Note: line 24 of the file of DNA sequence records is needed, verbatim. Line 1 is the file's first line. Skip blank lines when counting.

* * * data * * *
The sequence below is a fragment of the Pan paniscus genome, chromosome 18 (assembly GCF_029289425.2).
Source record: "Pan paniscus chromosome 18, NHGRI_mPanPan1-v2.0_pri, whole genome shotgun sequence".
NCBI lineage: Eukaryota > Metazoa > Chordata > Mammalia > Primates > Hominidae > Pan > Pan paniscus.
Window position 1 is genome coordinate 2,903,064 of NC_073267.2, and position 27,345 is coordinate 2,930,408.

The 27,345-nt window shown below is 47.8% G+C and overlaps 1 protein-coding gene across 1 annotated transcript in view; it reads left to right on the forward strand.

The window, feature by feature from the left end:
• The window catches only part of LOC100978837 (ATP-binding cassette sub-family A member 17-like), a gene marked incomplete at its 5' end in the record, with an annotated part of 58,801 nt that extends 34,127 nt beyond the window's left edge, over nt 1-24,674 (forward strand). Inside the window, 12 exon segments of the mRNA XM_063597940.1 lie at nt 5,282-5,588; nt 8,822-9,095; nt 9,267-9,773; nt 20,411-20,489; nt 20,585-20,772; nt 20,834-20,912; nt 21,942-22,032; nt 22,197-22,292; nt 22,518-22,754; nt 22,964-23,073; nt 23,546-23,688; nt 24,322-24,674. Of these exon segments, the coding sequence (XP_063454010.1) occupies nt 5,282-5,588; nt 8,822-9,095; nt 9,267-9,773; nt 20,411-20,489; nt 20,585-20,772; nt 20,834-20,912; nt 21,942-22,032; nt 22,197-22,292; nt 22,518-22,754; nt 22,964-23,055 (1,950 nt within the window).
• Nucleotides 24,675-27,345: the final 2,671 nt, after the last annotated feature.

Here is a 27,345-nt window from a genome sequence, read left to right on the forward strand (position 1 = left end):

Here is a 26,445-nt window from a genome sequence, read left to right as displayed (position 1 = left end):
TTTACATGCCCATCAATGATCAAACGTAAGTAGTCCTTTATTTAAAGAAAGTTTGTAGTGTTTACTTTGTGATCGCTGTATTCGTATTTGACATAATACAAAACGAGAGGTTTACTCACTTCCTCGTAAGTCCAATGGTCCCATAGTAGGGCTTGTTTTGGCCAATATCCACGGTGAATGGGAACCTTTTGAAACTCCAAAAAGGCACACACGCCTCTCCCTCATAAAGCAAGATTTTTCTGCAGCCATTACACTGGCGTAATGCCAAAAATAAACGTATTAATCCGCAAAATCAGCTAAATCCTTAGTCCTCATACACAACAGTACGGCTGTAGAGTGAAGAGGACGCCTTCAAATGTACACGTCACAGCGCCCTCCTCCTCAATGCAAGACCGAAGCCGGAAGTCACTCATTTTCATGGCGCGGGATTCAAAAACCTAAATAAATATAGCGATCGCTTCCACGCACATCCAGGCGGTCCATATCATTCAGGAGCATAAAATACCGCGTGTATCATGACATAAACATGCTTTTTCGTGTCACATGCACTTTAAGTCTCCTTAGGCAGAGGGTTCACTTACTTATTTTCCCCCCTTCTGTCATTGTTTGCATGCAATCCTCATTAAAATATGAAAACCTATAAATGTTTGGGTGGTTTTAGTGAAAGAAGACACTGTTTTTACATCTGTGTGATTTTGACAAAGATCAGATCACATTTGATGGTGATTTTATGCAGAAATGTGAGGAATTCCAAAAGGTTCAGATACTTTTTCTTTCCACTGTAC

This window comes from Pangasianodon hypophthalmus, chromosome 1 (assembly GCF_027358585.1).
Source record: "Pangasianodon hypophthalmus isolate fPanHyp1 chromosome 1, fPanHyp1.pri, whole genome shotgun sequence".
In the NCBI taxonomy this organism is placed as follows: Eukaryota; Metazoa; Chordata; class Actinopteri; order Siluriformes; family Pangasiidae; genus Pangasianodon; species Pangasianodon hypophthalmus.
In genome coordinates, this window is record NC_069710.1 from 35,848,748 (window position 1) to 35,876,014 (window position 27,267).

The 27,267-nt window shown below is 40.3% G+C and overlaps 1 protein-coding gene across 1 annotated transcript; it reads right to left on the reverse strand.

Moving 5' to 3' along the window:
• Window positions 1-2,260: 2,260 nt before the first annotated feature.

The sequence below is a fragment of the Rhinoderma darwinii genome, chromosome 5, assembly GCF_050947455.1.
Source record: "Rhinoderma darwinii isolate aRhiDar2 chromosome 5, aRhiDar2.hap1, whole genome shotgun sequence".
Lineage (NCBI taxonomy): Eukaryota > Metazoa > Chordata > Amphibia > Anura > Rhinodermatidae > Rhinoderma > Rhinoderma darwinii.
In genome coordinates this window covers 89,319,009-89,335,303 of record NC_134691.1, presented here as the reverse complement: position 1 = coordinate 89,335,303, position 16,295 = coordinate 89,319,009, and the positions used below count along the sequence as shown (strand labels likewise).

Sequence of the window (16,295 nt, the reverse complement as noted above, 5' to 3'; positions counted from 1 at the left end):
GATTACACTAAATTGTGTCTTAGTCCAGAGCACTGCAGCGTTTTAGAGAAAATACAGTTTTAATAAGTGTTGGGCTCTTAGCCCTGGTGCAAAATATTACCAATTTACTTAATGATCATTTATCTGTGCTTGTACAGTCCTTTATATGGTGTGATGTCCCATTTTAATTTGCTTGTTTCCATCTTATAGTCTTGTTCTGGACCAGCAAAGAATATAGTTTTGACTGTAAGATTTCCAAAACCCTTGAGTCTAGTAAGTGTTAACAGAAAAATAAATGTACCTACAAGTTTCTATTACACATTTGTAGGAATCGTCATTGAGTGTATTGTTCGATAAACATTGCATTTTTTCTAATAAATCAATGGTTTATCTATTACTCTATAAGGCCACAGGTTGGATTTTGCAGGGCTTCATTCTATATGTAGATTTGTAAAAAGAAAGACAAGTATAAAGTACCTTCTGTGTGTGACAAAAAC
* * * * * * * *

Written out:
GATTACACTAAATTGTGTCTTAGTCCAGAGCACTGCAGCGTTTTAGAGAAAATACAGTTTTAATAAGTGTTGGGCTCTTAGCCCTGGTGCAAAATATTACCAATTTACTTAATGATCATTTATCTGTGCTTGTACAGTCCTTTATATGGTGTGATGTCCCATTTTAATTTGCTTGTTTCCATCTTATAGTCTTGTTCTGGACCAGCAAAGAATATAGTTTTGACTGTAAGATTTCCAAAACCCTTGAGTCTAGTAAGTGTTAACAGAAAAATAAATGTACCTACAAGTTTCTATTACACATTTGTAGGAATCGTCATTGAGTGTATTGTTCGATAAACATTGCATTTTTTCTAATAAATCAATGGTTTATCTATTACTCTATAAGGCCACAGGTTGGATTTTGCAGGGCTTCATTCTATATGTAGATTTGTAAAAAGAAAGACAAGTATAAAGTACCTTCTGTGTGTGACAAAAAC